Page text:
Raphaela Rohrhofer

Retaining Fee Lecturer

I am a lecturer in Medieval English at Somerville/Oxford specialising in late medieval contemplative writing and Julian of Norwich.

I work on the poetics of apophatic absorption (and the continuum from cataphatic representation that leads to the expression of the unsayable) and with religious and catechetical texts as well as (illuminated) manuscripts in Middle English and Latin. Building on a background in medieval literature and art history, other areas of interest are the relationship between the visual and the verbal, book history, and the material text.

My doctoral thesis, which I wrote at Oxford’s English Faculty under the supervision of Vincent Gillespie, examined the 14th-century visionary Julian of Norwich’s understanding of the divine, the self, and nothingness through the apophatic-cataphatic lenses of love and dread. Her theologically and linguistically highly complex and increasingly symbolistic work continues to exert profound influence to this day, notably in her famous dictum that ‘al shal be wele’, a phrase that speaks to the inherent paradox of mystical language to encompass abundance in fragmentation. I was the first person from my country (Austria) to be admitted to pursue a DPhil, and preceding MSt, in Medieval English at Oxford, and an MA in Medieval Art History at the Courtauld. I was also the first in my family to attend university.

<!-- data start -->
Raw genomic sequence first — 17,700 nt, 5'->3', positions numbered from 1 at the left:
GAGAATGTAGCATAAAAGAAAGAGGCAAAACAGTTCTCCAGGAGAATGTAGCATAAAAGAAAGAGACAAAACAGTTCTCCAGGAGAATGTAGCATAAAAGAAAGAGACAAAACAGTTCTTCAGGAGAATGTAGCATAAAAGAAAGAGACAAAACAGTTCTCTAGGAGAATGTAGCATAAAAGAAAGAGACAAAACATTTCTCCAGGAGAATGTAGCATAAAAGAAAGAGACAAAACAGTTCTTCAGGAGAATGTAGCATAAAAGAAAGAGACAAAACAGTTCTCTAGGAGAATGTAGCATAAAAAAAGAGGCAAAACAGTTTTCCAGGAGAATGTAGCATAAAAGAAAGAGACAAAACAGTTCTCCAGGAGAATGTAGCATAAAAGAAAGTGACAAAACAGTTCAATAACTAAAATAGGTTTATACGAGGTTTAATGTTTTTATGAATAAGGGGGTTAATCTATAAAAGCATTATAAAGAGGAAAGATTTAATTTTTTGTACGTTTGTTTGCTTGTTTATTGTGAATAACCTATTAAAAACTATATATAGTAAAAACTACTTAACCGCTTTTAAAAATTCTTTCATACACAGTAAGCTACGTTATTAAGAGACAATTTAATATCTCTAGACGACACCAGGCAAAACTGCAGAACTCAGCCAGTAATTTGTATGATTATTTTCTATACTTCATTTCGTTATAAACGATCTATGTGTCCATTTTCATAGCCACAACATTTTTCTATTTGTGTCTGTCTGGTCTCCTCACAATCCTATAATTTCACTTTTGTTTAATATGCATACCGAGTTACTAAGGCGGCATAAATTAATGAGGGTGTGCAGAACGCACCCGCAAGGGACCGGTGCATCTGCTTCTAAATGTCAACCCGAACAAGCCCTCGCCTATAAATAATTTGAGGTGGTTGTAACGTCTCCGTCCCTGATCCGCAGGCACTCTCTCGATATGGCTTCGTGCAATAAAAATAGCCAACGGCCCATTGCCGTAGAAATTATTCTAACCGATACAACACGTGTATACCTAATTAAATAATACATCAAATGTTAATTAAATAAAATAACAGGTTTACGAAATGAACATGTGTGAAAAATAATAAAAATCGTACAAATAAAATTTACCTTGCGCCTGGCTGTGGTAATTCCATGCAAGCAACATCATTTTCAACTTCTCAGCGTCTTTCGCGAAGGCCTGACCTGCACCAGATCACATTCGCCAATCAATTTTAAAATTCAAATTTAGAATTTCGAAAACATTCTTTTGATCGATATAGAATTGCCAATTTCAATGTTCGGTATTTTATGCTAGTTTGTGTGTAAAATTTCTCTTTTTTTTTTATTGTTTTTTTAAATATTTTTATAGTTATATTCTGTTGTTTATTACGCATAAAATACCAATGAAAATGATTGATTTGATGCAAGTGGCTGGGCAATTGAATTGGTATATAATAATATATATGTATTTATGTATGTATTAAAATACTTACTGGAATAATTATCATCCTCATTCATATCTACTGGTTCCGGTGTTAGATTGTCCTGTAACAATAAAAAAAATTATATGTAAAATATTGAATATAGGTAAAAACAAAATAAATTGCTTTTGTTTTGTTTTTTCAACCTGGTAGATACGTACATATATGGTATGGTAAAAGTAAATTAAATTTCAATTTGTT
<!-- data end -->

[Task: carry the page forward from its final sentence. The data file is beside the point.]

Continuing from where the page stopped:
The then newly discovered Chastising of God’s Children manuscript that the Bodleian Library acquired was my starter project at Oxford, and I began my work on it when it had not even been foliated. The first account uncovering the Latin source texts and strategic scribal alterations, including a manuscript tree, a transcription, and variants, came out with JEBS recently.

Before that, my first MA thesis was published as the book “Familial Discourses in the Book of Margery Kempe. ‘Blyssed be the wombe that the bar and the tetys that yaf the sowkyn’”, which has won several prizes and is now listed as one of 15 reference works on Margery Kempe’s life in Barry Windeatt’s new Penguin edition.

As a DPhil student, I was also a Junior Research Fellow at the Ashmolean Museum, a member of the “Talking Sense” research cluster, and the Academic Representative of Lady Margaret Hall’s MCR, preceded by a stint as a cataloguer for the Courtauld Institute of Art’s Gothic Ivories Project.

I have taught a wide range of texts from the early to the late Middle Ages at Lady Margaret Hall, Hertford, and Wadham, supervised undergraduate dissertations and lectured at Oxford’s English Faculty. At Somerville, I currently teach late-medieval English literature from 1350-1550.

I am a great opera and Lieder enthusiast, have been playing the piano all my life, and am interested in the history and interpretation of silence. Here is a recent article about me as a “hidden champion” that my previous university published (on page 7): https://www.paperturn-view.com/de/univie/univie-3-2021-screen?pid=MTM13337&v=17.15 and https://www.alumni.ac.at/univie-magazin.

Publications

"Blyssed be the wombe that the bar and the tetys that yaf the sowkyn". Familial Discourses in The Book of Margery Kempe
2014, MA dissertation, University of Vienna/Austria, supervisor: Prof. Franz Wöhrer

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